How can Texas schools effectively reach, engage Hispanic audiences?
Is your audience getting the right message? Hispanic Texans are projected to outnumber whites by 2020 and organizations are working to reach them where they are. But, is what you are doing working? What’s really the best way to engage the community?
Candice Castillo, who runs Strategic Communications for Houston ISD’s Family and Community Engagement (FACE) Department and Edgar Veliz, media relations specialist for the Houston Dynamo, shared their insights and experiences with Hispanic audiences at our recent Drive West Communications Intensive.
Both agreed, authenticity is key to reaching the Hispanic community.
“Building trust and a relationship is very important,” Castillo said. “Your parent is more likely to go to a school function and volunteer if they have relationships. You have to find a way to build that relationship with them.”
“It’s not just about pointing out that they have a disadvantage because they can’t speak the language it’s about making them feel part of the community,” Veliz said. “Make an effort not to see it as ‘I have to do it’ but ‘I really want to empower everyone.’”
Castillo says HISD tries to mirror communications across languages. HISD has two Facebook accounts, one in English and one in Spanish. They also tweet in both languages.
“You want to build a one-to-one with the school and community and that translates to social media. That’s a huge component for us,” Castillo said. “When we are putting out a message – for example, the recent [weather-related] delay in school – we communicate that in all languages. We give parents the option to get the message by text, call or email so we can reach them directly in the message they prefer.”
Castillo says sometimes more explanation is needed.
“For example, our bilingual audience may have just gotten here so we have to explain it more, give a little more background,” Castillo said. “There are times we want to make sure they are empowered to understand the system, so we might put out content that the English one isn’t putting out, like what’s the function of the board members, how does that impact the community. It really depends on the need and what we know could be of interest and could have an impact on that community.”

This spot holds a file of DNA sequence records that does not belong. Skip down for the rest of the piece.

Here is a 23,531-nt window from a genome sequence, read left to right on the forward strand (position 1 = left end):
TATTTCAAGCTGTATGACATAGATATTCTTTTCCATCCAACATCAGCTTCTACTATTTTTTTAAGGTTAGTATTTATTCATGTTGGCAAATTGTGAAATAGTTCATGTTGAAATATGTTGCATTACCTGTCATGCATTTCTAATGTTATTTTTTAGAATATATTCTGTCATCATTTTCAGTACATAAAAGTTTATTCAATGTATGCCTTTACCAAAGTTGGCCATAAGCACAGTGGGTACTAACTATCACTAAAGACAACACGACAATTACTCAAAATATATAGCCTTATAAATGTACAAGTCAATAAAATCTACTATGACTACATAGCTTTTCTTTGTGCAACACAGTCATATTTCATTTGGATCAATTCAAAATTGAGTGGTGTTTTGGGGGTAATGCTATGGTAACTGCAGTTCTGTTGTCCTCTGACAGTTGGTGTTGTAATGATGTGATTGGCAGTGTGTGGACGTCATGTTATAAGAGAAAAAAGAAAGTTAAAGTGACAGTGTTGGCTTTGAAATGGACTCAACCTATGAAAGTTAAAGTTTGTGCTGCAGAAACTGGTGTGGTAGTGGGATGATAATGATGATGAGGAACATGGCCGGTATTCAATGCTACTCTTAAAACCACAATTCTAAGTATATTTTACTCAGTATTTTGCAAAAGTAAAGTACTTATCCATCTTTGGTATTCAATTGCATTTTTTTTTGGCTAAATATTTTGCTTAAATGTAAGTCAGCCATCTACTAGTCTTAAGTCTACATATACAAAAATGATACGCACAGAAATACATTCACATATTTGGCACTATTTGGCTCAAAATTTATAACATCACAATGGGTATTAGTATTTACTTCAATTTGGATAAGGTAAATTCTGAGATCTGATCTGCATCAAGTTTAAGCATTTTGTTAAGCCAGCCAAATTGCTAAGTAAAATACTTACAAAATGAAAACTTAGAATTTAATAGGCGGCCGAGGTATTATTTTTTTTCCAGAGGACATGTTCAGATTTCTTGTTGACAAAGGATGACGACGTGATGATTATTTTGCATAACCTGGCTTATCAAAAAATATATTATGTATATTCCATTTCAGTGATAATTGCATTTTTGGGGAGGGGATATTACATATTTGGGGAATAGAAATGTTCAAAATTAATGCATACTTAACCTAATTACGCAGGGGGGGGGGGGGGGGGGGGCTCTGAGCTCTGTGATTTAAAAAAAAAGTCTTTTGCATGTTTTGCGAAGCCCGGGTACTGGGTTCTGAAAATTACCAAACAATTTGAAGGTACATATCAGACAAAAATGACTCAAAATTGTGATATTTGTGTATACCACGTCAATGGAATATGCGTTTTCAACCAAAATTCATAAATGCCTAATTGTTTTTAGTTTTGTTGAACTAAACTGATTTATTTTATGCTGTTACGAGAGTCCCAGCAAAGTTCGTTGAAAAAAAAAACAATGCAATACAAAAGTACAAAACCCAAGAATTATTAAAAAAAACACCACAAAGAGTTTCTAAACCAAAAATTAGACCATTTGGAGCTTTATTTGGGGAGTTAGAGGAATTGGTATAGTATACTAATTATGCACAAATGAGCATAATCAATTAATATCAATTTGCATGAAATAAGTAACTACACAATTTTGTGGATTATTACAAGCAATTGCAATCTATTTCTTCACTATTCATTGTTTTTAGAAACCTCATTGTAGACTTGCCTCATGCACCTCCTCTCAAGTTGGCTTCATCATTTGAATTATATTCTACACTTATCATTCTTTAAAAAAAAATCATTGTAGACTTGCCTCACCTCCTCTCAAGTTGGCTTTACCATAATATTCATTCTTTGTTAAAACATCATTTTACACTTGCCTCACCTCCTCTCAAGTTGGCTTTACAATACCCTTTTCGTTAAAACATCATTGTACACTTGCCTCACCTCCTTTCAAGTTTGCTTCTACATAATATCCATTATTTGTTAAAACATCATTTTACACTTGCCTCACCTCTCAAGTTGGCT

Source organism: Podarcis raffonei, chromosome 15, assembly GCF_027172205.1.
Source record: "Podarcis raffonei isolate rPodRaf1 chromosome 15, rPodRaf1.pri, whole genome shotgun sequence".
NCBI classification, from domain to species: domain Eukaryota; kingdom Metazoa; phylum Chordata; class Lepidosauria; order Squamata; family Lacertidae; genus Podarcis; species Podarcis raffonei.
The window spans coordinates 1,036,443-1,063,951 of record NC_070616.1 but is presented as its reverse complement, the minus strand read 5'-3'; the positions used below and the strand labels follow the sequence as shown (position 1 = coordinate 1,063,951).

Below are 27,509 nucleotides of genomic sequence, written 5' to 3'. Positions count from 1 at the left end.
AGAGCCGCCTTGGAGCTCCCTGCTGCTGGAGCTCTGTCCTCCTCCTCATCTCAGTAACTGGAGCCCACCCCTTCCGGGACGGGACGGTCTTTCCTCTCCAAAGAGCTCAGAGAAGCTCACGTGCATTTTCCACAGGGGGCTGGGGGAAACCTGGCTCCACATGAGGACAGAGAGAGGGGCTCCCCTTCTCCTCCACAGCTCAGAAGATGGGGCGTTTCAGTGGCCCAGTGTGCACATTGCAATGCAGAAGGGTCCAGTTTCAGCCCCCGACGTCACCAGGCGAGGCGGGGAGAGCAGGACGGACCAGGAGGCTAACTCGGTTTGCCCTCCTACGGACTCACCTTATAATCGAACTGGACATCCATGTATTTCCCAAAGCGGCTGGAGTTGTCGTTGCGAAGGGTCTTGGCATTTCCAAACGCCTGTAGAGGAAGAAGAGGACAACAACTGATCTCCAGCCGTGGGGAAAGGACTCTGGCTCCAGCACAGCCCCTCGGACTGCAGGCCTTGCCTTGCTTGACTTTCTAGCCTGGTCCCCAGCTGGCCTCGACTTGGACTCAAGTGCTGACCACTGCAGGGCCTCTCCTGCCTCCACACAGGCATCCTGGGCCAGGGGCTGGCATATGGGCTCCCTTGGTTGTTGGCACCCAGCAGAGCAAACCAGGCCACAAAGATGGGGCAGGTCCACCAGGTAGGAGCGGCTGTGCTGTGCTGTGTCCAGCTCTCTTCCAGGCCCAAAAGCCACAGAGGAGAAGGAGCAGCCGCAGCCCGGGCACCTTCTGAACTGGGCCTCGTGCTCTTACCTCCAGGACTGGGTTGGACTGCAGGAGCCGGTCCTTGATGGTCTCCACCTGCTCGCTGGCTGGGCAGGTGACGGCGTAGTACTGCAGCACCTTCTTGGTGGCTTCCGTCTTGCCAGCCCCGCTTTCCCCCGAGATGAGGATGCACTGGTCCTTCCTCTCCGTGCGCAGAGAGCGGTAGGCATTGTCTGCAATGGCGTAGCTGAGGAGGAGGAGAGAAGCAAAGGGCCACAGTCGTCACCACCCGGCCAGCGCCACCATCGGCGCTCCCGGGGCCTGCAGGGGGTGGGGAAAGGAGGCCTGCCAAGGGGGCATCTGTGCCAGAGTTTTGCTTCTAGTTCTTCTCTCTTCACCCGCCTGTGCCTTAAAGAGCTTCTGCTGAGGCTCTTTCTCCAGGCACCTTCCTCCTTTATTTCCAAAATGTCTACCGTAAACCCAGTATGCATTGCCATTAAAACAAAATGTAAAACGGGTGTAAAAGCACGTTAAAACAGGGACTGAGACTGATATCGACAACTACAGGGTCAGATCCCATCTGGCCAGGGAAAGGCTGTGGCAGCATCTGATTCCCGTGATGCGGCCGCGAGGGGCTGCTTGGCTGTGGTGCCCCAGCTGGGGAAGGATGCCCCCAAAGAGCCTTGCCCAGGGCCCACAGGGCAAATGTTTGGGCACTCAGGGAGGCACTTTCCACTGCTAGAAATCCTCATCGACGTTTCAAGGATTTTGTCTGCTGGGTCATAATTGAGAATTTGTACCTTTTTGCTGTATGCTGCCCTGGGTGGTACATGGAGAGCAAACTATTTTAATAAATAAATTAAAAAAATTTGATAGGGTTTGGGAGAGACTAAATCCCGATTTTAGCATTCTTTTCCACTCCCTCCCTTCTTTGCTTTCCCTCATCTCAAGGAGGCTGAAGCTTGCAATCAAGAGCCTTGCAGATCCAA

Veliz recommends having family-friendly events that specifically target the Hispanic community.
“We often partner with school districts and the medical community and go out to events with our mascot or players,” Veliz said. “Many people in the Hispanic community love soccer, so it’s a good way to connect with them.”
“Have a resource fair that impacts them,” Castillo suggested. “You can pass out immigration information they can benefit from, health service information and things like this.”
A real translator is key
Castillo recommends finding a real person to translate messages. She says literal translations from an automated service, for example, don’t always work. Have someone on staff who can help translate materials as needed. You can also have communication on standby for when you need it.
“Have typical scenarios for every situation already translated,” Castillo said. “For example, if you need to close ‘XYZ’ for weather related reasons, you have it ready to go. Or if a teacher is leaving, they found a gun, something like that. Have templates ready to go so you can send it out like that.”
“In communications, you want to be genuine, so you want the translation to be good,” Veliz said.
If you don’t have a dedicated person on staff, both Castillo and Veliz recommend recruiting someone else in the office who may speak the language. Drive West Communications offers translation services. If we can help, please contact us at email@example.com.